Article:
No "Beauty", But Not Much "Beast" Either Review

It's all part of the new Vincent.

Did you see the first season of Beauty & the Beast (2012)? Then let me catch you up. Are you familiar with the fairy tale by Beaumont? Well, it's got absolutely nothing to do with that. In fact, the show would probably be better named Beauty & the Beautiful Thing We Call a Beast Because He Has Scar. Maybe that's longer than what they wanted. Anyway, Catherine (Kristin Kreuk) is an ass-kicking NYPD detective who befriends (and, by season 2, falls in love with) a ass-kicking shadow-dweller called Vincent (Jay Ryan). Vincent is an ex-soldier who was genetically interfered with, giving him superpowers when he makes an ugly face--quite like the vampires from Buffy the Vampire Slayer (1997-2003). Sadly, after many romantic and thrilling adventures, Vincent is kidnapped and reemerges (for season 2) having forgotten everything but with super spidey senses and a mission to kill all similarly mutated creatures.

Jul
07
2015
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"Camp X-Ray" Only Looks So Deep Review

It's not as black and white as they said it would be.

By now, there isn't a human on the planet that hasn't heard of the Guantanamo Bay detention facility. Some detainees--not prisoners, mind you--have been there for a decade or more, spanning all levels of culpability in terrorist activity from none to heinous. And yet, despite its infamy, all efforts to resolve the issue have failed. One of President Obama first acts in office was to promise closing the facility and thereby force a solution, which came to nothing. So either Camp X-Ray (2014) is a narrative film that is guilty of being made too late, delaying a forceful, humanist argument, or a shameful reminder that we've allowed a dark (if abstract) American phenomenon to continue. Of course, it is both. It is the kind of narrative film that will go further to make people seriously consider the implications and possible solutions than the legions of documentaries and news reports could have been.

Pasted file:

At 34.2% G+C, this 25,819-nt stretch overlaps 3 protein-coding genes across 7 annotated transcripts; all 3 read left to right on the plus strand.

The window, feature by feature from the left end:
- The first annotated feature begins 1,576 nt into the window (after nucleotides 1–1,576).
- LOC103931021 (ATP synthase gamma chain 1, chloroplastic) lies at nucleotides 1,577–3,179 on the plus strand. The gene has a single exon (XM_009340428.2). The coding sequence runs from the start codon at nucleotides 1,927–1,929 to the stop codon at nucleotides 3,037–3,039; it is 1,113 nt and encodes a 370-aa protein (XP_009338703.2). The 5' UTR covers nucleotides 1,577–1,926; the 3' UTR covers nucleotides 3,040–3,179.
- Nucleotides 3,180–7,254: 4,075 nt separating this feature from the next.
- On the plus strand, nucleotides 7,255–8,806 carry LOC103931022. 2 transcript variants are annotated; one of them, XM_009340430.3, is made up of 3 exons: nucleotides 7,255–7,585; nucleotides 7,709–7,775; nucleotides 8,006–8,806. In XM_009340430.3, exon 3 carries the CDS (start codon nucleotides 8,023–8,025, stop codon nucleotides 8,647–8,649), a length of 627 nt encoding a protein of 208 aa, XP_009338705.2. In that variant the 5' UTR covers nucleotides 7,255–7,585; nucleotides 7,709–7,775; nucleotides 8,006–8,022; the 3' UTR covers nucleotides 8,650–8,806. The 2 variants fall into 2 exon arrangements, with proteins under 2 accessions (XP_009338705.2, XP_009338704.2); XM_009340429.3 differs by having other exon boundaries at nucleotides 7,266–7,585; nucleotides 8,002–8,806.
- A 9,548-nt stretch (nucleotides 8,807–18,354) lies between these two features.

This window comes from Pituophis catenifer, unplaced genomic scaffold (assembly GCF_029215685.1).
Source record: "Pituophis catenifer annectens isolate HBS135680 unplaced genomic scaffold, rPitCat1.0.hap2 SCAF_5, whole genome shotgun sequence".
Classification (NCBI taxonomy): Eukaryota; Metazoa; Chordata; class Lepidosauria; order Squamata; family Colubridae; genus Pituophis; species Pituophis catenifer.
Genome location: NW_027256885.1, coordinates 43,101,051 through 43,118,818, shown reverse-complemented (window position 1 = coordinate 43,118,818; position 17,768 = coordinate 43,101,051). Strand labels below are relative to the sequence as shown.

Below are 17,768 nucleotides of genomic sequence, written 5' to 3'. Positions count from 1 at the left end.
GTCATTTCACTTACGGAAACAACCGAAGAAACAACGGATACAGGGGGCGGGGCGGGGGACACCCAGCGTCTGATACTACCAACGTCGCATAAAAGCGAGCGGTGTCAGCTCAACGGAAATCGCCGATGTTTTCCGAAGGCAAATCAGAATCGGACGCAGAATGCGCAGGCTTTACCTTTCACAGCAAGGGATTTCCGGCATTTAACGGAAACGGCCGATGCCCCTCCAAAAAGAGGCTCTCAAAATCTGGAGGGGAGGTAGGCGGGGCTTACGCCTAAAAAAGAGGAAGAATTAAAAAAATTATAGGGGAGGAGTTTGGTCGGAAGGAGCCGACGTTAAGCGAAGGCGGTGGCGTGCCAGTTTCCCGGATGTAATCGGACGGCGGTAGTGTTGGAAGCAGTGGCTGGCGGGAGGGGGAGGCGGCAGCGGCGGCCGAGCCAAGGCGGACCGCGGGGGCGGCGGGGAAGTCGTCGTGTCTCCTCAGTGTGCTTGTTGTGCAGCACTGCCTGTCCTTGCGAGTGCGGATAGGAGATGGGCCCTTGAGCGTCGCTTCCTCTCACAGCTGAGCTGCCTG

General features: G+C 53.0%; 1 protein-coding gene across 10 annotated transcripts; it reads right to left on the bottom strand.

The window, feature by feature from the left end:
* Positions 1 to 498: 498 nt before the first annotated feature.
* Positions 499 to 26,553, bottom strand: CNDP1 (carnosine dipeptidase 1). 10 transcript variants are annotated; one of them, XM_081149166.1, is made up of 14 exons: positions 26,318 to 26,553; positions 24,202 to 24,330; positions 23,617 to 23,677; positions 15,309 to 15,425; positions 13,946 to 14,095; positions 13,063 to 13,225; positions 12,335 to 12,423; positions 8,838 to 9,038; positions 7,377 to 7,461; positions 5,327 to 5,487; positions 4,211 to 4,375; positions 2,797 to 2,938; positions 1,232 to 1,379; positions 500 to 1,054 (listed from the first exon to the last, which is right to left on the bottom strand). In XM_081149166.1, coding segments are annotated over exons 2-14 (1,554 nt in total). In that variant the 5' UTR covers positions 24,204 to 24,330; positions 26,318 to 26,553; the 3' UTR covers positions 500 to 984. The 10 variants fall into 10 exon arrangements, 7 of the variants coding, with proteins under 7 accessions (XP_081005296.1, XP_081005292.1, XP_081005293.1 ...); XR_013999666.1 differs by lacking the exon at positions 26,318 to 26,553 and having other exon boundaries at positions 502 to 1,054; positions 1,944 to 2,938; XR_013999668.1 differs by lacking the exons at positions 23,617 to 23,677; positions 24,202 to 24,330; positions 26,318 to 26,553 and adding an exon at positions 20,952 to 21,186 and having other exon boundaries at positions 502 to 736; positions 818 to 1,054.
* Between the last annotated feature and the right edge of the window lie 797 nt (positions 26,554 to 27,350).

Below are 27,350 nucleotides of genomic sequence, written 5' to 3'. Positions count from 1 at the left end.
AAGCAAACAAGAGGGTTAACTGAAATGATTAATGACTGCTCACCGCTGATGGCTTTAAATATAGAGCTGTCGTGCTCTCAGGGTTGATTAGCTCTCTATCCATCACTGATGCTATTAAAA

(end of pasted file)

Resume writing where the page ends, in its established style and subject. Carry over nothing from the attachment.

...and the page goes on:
Jul
07
2015
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"Auteur" Might Use A Pseudonym Next Time Review

The name “Charlie Buckwald” doesn’t exactly roll off the tongue, but given the number of times it’s said aloud in Auteur in hushed tones of awe and mystery, you’d think they were talking about Keyser Soze. This may seem like a small issue, but it typifies a lot that’s wrong in Auteur, in which the film presupposes (or would seem to) some very dramatic effect that it misses wildly, leaving you wondering exactly what they were going for in the first place.  One would like to be generous and assume that this film was aiming for something smarter than what ultimately comes across, but it’s difficult to be sure.

Jun
29
2015
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"Echoes" Fades In The Distance Review

The title Echoes suggests empty space, in which voices long silenced might be preserved through the sheer lack of obstruction. The desert setting, with its wide, parched vistas, matches this ethos, but so too, unfortunately, does the screenplay, which never propels its action forward any faster than a meandering tortoise that might be seen in the background.  There’s something to be said for the commitment to spacey atmosphere, and the mysteries that may emerge from it, but writer/director Nils Timm’s command of it is never strong enough to give it any real effect, making Echoes fainter and fainter as it goes along.

Jun
29
2015
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It's Always Worth A Trip To "Broadchurch" Review

Broadchurch was a smash hit when it debuted on ITV in 2013. Created and written by Chris Chibnall (Torchwood) and starring David Tennant (Doctor Who) and the ever-underrated Olivia Colman (Peep Show, Hot Fuzz), the debut season chronicled the devastating effect that a murder investigation had on a small fictional town on England’s Jurassic Coast, all towering cliffs and crashing waves--gorgeous, but undeniably dangerous. Tennant’s DI Alec Hardy, an outsider sent to Broadchurch to start anew after a high-profile investigation went awry, and Colman’s DS Ellie Miller, an ambitious local cop resentful of Hardy for swooping in and stealing the promotion she wanted, had some of the best crime-solving chemistry since Special Agent Dale Cooper met Sheriff Harry S. Truman on Twin Peaks. The eventual reveal of who murdered local boy Danny Latimer was a real doozy, with a twist that could have came off as cheap in lesser hands but instead felt rich thanks to Chibnall’s masterful writing and Colman’s punched-in-the-gut performance. Like all successful things, people immediately wanted more--but with the murder solved, where could Broadchurch possibly go from there?